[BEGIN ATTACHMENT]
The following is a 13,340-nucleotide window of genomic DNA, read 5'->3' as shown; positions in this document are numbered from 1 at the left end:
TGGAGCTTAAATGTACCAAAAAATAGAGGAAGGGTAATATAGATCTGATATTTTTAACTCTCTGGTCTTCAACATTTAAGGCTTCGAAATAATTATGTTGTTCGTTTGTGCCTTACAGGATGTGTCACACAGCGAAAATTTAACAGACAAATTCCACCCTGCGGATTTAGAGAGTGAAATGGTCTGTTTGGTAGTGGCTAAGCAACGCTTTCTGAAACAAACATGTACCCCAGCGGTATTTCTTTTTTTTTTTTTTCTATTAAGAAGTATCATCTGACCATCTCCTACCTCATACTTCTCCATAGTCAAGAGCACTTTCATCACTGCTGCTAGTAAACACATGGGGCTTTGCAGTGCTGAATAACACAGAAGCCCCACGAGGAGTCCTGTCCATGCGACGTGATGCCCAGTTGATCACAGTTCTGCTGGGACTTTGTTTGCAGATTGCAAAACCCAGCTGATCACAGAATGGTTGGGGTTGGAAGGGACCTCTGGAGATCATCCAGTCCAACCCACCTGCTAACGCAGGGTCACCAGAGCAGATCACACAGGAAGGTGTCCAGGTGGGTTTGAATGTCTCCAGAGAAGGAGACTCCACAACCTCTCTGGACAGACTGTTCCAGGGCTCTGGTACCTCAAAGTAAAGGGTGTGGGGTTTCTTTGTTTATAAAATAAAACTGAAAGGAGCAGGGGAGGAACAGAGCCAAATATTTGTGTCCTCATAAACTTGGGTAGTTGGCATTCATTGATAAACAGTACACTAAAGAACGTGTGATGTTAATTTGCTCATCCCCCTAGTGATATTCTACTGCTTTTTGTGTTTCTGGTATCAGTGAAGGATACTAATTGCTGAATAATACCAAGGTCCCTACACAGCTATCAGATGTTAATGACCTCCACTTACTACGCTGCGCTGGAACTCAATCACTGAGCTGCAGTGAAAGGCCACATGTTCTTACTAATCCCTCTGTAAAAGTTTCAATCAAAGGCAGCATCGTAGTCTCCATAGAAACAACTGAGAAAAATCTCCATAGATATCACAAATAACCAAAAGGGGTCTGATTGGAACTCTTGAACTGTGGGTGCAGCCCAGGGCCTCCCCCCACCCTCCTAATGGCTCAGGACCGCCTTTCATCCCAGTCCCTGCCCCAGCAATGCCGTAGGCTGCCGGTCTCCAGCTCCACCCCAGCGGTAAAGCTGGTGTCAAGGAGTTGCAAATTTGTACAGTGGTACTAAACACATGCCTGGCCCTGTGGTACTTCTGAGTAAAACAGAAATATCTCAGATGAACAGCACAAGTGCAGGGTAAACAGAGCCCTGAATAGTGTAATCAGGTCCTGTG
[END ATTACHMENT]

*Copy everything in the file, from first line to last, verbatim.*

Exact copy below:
The following is a 13,340-nucleotide window of genomic DNA, read 5'->3' as shown; positions in this document are numbered from 1 at the left end:
TGGAGCTTAAATGTACCAAAAAATAGAGGAAGGGTAATATAGATCTGATATTTTTAACTCTCTGGTCTTCAACATTTAAGGCTTCGAAATAATTATGTTGTTCGTTTGTGCCTTACAGGATGTGTCACACAGCGAAAATTTAACAGACAAATTCCACCCTGCGGATTTAGAGAGTGAAATGGTCTGTTTGGTAGTGGCTAAGCAACGCTTTCTGAAACAAACATGTACCCCAGCGGTATTTCTTTTTTTTTTTTTTCTATTAAGAAGTATCATCTGACCATCTCCTACCTCATACTTCTCCATAGTCAAGAGCACTTTCATCACTGCTGCTAGTAAACACATGGGGCTTTGCAGTGCTGAATAACACAGAAGCCCCACGAGGAGTCCTGTCCATGCGACGTGATGCCCAGTTGATCACAGTTCTGCTGGGACTTTGTTTGCAGATTGCAAAACCCAGCTGATCACAGAATGGTTGGGGTTGGAAGGGACCTCTGGAGATCATCCAGTCCAACCCACCTGCTAACGCAGGGTCACCAGAGCAGATCACACAGGAAGGTGTCCAGGTGGGTTTGAATGTCTCCAGAGAAGGAGACTCCACAACCTCTCTGGACAGACTGTTCCAGGGCTCTGGTACCTCAAAGTAAAGGGTGTGGGGTTTCTTTGTTTATAAAATAAAACTGAAAGGAGCAGGGGAGGAACAGAGCCAAATATTTGTGTCCTCATAAACTTGGGTAGTTGGCATTCATTGATAAACAGTACACTAAAGAACGTGTGATGTTAATTTGCTCATCCCCCTAGTGATATTCTACTGCTTTTTGTGTTTCTGGTATCAGTGAAGGATACTAATTGCTGAATAATACCAAGGTCCCTACACAGCTATCAGATGTTAATGACCTCCACTTACTACGCTGCGCTGGAACTCAATCACTGAGCTGCAGTGAAAGGCCACATGTTCTTACTAATCCCTCTGTAAAAGTTTCAATCAAAGGCAGCATCGTAGTCTCCATAGAAACAACTGAGAAAAATCTCCATAGATATCACAAATAACCAAAAGGGGTCTGATTGGAACTCTTGAACTGTGGGTGCAGCCCAGGGCCTCCCCCCACCCTCCTAATGGCTCAGGACCGCCTTTCATCCCAGTCCCTGCCCCAGCAATGCCGTAGGCTGCCGGTCTCCAGCTCCACCCCAGCGGTAAAGCTGGTGTCAAGGAGTTGCAAATTTGTACAGTGGTACTAAACACATGCCTGGCCCTGTGGTACTTCTGAGTAAAACAGAAATATCTCAGATGAACAGCACAAGTGCAGGGTAAACAGAGCCCTGAATAGTGTAATCAGGTCCTGTG